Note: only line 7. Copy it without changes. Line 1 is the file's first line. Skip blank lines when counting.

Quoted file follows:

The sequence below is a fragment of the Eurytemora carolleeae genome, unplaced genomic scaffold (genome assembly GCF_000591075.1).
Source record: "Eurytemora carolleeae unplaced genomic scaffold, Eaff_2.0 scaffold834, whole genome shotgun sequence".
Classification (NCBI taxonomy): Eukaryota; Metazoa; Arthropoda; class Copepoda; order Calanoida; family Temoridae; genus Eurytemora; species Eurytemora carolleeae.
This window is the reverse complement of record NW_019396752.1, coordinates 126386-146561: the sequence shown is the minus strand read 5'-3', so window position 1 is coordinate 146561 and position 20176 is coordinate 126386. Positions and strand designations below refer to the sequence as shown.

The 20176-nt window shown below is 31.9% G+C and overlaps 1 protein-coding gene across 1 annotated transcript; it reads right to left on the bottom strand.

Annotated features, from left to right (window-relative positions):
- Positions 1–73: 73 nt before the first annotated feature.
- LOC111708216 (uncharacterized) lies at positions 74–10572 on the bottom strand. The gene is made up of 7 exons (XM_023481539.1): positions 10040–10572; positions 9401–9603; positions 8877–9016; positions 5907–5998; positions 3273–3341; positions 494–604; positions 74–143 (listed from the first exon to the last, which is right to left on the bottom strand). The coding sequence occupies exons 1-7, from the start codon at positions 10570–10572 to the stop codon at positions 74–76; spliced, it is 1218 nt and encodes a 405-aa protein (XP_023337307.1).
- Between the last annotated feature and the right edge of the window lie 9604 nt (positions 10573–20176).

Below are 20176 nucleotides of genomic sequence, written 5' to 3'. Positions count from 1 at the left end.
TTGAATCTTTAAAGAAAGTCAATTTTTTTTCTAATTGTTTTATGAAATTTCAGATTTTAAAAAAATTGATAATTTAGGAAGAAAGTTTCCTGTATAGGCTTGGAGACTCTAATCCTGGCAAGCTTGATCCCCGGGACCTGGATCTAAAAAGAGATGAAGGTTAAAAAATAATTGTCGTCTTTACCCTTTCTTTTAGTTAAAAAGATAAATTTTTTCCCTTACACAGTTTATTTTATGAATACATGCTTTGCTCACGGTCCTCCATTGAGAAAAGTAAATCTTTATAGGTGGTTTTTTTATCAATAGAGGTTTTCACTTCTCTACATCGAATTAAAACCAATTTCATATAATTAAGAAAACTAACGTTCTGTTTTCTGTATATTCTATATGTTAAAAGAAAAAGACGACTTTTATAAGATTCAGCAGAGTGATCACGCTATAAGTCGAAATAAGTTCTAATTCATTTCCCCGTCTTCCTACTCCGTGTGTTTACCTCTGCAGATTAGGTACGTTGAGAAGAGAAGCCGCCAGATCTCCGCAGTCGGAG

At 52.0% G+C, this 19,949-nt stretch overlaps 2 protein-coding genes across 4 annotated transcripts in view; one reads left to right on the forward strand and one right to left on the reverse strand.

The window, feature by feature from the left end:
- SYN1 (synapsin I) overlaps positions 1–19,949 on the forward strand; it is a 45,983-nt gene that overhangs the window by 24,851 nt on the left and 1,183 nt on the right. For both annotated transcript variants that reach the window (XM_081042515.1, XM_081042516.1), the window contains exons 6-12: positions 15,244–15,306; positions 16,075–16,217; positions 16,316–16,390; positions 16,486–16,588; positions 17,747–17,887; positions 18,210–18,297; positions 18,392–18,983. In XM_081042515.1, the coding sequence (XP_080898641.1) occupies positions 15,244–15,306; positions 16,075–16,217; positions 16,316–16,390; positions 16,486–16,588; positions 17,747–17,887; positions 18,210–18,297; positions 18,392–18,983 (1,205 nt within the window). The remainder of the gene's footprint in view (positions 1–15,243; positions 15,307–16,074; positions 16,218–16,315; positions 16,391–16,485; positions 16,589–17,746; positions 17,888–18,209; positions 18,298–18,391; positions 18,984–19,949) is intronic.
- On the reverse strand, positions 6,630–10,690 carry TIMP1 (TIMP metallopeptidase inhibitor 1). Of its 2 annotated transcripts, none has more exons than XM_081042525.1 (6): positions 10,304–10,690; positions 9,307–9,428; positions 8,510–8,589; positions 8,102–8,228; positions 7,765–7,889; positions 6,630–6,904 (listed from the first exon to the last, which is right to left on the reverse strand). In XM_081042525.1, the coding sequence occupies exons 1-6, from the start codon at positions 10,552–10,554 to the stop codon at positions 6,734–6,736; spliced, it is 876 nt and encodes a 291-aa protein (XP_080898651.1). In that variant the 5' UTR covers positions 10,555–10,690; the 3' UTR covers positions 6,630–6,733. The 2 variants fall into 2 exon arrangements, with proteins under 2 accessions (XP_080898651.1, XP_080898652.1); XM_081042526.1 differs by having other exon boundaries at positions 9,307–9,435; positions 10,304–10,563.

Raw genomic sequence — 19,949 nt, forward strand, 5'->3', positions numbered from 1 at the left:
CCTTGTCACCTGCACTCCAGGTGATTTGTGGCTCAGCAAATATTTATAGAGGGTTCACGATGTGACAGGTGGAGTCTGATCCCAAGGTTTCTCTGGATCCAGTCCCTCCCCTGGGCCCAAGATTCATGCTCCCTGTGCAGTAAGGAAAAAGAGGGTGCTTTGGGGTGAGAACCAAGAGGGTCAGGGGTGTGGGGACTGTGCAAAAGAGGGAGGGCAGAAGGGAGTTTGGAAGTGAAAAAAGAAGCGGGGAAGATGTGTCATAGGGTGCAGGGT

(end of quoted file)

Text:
- Positions 1–73: 73 nt before the first annotated feature.